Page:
At 310,000 sq km (119,000 sq mi) Tamu Massif is comparable in size to Mars’ vast Olympus Mons volcano – the largest in the solar system.
While Olympus Mons has relatively shallow roots, the Tamu Massif extends some 30km (18 miles) into the Earth’s crust.
The scientists say its size tops that of the previous largest volcano on earth, Mauna Loa in Hawaii.
It is located 2km below the sea on an underwater plateau known as the Shatsky Rise, about 1,600km east of Japan.
The volcano was formed about 145million years ago when massive lava flows erupted from its centre to form a broad, shield-like feature.
The researchers doubted the submerged volcano’s peak ever rose above sea level during its lifetime and say it is unlikely to erupt again.
Their findings have been presented in Nature Geoscience and one of the paper’s co-author William Sager, from the University of Houston, said Tamu Massif is relatively young.
‘The bottom line is that we think that Tamu Massif was built in a short (geologically speaking) time of one to several million years and it has been extinct since,’ he said.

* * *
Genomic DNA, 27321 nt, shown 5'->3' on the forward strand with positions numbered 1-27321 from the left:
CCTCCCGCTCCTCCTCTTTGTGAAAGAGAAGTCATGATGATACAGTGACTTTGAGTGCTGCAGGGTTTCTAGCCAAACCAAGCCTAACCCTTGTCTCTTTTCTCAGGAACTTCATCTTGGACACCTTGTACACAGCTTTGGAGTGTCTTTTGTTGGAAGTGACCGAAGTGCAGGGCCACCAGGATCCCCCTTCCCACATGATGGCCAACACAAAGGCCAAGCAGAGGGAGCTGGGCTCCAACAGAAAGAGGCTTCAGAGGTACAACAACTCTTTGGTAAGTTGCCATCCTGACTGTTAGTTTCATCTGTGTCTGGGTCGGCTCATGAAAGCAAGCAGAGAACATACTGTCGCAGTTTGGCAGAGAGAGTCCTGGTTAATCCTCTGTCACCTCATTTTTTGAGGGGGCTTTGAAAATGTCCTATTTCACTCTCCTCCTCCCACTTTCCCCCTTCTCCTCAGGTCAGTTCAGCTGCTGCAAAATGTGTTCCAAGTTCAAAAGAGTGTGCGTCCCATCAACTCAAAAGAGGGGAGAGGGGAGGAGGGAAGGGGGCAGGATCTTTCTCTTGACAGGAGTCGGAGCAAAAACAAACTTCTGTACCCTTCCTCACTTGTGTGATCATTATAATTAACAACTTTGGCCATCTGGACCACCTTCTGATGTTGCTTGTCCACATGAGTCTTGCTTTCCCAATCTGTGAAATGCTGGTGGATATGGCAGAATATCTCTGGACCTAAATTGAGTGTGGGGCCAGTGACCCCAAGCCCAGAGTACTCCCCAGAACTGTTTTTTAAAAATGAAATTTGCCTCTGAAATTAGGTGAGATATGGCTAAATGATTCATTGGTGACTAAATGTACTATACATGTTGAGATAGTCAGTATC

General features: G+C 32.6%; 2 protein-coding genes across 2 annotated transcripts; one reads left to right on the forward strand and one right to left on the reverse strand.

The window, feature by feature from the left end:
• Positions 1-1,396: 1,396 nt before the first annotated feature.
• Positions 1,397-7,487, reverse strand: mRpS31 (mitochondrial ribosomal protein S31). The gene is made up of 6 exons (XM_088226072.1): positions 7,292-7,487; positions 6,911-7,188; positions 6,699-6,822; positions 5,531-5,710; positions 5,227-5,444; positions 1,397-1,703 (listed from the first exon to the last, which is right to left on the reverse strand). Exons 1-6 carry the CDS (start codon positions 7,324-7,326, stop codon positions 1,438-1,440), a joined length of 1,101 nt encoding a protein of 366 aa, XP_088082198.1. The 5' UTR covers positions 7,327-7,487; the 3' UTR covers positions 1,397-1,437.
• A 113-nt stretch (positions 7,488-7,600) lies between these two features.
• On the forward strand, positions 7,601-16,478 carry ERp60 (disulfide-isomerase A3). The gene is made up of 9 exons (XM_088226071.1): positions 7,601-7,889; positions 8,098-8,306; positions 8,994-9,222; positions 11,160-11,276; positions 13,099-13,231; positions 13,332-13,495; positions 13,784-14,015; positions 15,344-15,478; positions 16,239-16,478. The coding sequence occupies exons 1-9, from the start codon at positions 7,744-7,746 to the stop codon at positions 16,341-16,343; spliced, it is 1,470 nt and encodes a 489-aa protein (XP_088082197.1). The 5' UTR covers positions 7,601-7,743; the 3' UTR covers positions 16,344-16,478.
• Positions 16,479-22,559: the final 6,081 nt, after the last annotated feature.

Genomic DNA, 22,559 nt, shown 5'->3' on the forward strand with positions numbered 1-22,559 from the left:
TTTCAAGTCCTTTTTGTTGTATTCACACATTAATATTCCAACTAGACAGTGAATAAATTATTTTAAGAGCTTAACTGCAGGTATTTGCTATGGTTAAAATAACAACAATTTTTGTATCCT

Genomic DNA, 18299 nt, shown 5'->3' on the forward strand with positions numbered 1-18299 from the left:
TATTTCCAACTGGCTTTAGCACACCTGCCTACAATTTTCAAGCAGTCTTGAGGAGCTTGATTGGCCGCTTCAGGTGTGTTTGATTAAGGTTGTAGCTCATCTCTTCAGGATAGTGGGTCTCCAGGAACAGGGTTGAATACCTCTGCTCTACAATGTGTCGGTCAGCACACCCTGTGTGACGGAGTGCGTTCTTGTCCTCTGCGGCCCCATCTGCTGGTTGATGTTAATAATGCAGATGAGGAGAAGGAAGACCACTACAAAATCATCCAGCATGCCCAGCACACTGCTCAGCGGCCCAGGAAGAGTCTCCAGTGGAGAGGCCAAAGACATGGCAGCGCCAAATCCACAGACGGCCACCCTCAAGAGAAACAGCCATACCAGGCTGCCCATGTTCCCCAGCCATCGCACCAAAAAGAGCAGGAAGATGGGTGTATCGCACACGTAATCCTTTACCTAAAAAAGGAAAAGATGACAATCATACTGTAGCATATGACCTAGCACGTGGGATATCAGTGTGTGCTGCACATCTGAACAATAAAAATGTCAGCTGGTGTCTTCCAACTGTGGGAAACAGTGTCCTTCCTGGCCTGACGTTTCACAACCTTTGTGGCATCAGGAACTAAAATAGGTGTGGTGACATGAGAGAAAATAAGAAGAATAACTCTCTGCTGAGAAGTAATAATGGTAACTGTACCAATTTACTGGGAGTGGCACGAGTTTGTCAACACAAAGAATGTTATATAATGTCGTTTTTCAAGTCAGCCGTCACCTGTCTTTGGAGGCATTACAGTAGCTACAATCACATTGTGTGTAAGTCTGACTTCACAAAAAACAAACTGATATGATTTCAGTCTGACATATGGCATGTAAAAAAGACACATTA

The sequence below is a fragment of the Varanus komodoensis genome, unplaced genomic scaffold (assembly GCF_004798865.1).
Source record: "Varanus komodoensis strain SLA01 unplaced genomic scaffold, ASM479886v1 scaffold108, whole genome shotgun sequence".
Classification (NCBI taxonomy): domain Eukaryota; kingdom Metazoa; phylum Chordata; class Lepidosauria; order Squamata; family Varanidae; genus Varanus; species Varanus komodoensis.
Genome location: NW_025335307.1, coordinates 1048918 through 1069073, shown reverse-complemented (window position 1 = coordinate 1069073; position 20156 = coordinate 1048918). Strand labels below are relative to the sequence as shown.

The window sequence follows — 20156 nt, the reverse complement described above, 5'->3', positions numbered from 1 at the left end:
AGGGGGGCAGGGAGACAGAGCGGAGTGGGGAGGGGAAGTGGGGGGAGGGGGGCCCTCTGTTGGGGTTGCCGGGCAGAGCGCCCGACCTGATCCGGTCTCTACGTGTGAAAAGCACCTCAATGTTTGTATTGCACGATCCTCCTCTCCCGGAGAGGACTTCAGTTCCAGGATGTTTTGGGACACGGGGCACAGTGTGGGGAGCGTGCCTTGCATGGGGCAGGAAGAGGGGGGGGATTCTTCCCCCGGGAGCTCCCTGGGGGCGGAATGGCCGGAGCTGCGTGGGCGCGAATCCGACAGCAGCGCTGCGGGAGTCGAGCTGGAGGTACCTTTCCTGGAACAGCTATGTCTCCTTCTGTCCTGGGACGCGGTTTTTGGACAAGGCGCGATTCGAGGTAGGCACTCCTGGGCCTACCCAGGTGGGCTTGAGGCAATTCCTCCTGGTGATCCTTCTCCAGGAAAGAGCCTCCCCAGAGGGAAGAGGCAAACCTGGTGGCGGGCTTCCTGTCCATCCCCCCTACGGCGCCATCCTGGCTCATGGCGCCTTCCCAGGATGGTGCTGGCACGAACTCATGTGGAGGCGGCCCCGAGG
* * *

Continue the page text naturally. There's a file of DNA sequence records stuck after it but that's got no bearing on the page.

The name Tamu comes from Texas A&M University, where Professor Sager previously taught before moving to the University of Houston.
He began studying the structure two decades ago, but was unsure whether the massif was one single volcano, or as is common, one of many in a single location.
Other volcanic behemoths could be lurking among the dozen or so large oceanic plateaus around the world, he said.
‘We don’t have the data to see inside them and know their structure, but it would not surprise me to find out that there are more like Tamu out there,’ said Dr Sager.
‘Indeed, the biggest oceanic plateau is Ontong Java plateau, near the equator in the Pacific, east of the Solomons Islands. It is much bigger than Tamu – it’s the size of France.’